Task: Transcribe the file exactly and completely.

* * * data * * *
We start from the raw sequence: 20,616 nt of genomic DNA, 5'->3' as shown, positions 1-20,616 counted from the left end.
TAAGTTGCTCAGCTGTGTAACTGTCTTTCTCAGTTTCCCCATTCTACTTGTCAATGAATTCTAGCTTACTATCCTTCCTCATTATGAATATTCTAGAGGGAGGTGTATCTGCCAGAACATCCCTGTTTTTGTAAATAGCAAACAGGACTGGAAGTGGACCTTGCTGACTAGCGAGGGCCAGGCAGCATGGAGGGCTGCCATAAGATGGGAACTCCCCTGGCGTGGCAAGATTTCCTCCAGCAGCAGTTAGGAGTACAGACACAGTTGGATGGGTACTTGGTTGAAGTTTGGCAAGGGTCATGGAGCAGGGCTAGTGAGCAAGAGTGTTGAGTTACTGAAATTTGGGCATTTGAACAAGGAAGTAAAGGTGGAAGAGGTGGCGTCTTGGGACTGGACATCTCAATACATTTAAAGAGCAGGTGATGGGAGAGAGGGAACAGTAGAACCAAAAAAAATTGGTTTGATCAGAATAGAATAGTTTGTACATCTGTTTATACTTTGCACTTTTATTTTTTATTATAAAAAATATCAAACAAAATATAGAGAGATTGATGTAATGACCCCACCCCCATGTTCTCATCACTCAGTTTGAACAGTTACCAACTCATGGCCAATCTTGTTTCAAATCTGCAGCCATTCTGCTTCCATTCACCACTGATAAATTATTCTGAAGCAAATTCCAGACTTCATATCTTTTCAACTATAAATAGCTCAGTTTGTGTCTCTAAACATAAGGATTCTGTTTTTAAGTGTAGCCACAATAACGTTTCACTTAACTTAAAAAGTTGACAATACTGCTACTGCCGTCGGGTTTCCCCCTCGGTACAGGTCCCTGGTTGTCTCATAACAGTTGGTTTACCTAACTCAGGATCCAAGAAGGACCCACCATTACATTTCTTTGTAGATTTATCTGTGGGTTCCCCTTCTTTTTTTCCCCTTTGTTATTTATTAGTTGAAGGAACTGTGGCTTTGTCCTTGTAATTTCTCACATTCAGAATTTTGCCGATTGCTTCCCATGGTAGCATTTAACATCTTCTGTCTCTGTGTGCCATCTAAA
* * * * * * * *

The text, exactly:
We start from the raw sequence: 20,616 nt of genomic DNA, 5'->3' as shown, positions 1-20,616 counted from the left end.
TAAGTTGCTCAGCTGTGTAACTGTCTTTCTCAGTTTCCCCATTCTACTTGTCAATGAATTCTAGCTTACTATCCTTCCTCATTATGAATATTCTAGAGGGAGGTGTATCTGCCAGAACATCCCTGTTTTTGTAAATAGCAAACAGGACTGGAAGTGGACCTTGCTGACTAGCGAGGGCCAGGCAGCATGGAGGGCTGCCATAAGATGGGAACTCCCCTGGCGTGGCAAGATTTCCTCCAGCAGCAGTTAGGAGTACAGACACAGTTGGATGGGTACTTGGTTGAAGTTTGGCAAGGGTCATGGAGCAGGGCTAGTGAGCAAGAGTGTTGAGTTACTGAAATTTGGGCATTTGAACAAGGAAGTAAAGGTGGAAGAGGTGGCGTCTTGGGACTGGACATCTCAATACATTTAAAGAGCAGGTGATGGGAGAGAGGGAACAGTAGAACCAAAAAAAATTGGTTTGATCAGAATAGAATAGTTTGTACATCTGTTTATACTTTGCACTTTTATTTTTTATTATAAAAAATATCAAACAAAATATAGAGAGATTGATGTAATGACCCCACCCCCATGTTCTCATCACTCAGTTTGAACAGTTACCAACTCATGGCCAATCTTGTTTCAAATCTGCAGCCATTCTGCTTCCATTCACCACTGATAAATTATTCTGAAGCAAATTCCAGACTTCATATCTTTTCAACTATAAATAGCTCAGTTTGTGTCTCTAAACATAAGGATTCTGTTTTTAAGTGTAGCCACAATAACGTTTCACTTAACTTAAAAAGTTGACAATACTGCTACTGCCGTCGGGTTTCCCCCTCGGTACAGGTCCCTGGTTGTCTCATAACAGTTGGTTTACCTAACTCAGGATCCAAGAAGGACCCACCATTACATTTCTTTGTAGATTTATCTGTGGGTTCCCCTTCTTTTTTTCCCCTTTGTTATTTATTAGTTGAAGGAACTGTGGCTTTGTCCTTGTAATTTCTCACATTCAGAATTTTGCCGATTGCTTCCCATGGTAGCATTTAACATCTTCTGTCTCTGTGTGCCATCTAAA